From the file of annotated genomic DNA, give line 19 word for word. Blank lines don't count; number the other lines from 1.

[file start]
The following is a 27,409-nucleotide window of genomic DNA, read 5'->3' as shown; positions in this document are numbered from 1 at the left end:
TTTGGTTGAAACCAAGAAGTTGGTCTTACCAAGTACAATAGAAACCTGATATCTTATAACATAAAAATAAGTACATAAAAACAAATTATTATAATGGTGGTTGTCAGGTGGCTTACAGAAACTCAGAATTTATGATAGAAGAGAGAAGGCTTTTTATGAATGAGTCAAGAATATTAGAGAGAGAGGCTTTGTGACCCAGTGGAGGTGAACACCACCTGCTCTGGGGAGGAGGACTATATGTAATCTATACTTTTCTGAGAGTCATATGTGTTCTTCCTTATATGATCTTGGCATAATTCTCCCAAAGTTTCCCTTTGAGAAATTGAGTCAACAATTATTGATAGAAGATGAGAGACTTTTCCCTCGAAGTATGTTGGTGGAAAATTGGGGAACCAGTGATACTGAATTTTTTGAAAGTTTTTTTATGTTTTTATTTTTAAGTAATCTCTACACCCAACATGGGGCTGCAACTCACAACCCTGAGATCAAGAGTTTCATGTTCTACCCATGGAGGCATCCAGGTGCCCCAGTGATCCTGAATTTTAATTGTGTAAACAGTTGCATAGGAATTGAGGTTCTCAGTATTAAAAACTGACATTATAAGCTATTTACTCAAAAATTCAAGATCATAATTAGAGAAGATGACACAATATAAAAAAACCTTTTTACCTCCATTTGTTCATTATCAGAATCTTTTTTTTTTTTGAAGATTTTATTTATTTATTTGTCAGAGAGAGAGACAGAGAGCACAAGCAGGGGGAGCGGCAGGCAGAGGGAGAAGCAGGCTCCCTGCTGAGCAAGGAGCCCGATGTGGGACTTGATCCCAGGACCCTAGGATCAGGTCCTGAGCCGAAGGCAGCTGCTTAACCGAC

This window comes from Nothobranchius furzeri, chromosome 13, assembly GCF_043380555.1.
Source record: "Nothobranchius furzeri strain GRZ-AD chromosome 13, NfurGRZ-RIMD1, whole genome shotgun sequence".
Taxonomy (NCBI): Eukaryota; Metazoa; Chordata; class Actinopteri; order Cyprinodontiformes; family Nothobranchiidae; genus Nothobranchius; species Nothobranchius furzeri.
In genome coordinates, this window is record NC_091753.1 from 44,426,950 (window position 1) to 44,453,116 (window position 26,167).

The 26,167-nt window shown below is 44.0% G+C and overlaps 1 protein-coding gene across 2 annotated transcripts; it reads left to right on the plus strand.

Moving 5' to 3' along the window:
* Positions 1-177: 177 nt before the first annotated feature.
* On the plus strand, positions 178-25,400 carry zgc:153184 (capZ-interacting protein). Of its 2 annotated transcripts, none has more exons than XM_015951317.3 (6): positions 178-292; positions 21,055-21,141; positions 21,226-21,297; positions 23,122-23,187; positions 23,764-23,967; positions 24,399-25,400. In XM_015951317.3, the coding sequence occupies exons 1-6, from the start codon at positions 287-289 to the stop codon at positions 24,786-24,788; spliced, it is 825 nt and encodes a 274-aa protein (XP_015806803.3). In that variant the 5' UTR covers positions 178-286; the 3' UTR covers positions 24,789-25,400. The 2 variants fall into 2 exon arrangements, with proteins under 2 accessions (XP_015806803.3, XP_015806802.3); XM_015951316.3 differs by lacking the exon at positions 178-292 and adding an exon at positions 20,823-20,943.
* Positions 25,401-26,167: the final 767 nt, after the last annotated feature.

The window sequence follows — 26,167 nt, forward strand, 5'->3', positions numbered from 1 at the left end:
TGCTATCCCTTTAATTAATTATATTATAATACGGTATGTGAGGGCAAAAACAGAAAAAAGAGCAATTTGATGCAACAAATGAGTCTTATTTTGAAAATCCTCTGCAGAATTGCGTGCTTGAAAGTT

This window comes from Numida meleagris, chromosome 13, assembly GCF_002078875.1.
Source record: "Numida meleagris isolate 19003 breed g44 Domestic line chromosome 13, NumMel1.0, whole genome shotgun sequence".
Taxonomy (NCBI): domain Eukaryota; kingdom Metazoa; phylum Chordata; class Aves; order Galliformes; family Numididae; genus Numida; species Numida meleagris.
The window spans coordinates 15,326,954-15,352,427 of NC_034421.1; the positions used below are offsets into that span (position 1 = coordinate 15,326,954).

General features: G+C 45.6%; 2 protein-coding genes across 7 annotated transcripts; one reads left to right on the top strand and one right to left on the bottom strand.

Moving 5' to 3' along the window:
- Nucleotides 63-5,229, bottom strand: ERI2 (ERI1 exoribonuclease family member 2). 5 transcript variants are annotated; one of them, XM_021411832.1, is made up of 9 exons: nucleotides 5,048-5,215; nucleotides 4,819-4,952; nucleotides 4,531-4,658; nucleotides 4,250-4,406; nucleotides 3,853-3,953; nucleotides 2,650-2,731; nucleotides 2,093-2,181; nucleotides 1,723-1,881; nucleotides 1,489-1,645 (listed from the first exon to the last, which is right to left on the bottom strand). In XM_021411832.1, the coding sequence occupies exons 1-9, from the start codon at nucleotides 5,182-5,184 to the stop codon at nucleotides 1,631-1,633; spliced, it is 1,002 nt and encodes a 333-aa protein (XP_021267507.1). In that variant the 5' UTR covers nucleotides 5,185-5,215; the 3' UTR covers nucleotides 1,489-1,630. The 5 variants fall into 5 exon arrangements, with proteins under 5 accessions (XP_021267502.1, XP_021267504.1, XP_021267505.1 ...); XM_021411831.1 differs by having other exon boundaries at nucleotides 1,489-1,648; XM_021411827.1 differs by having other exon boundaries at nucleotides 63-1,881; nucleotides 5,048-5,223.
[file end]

Moving 5' to 3' along the window: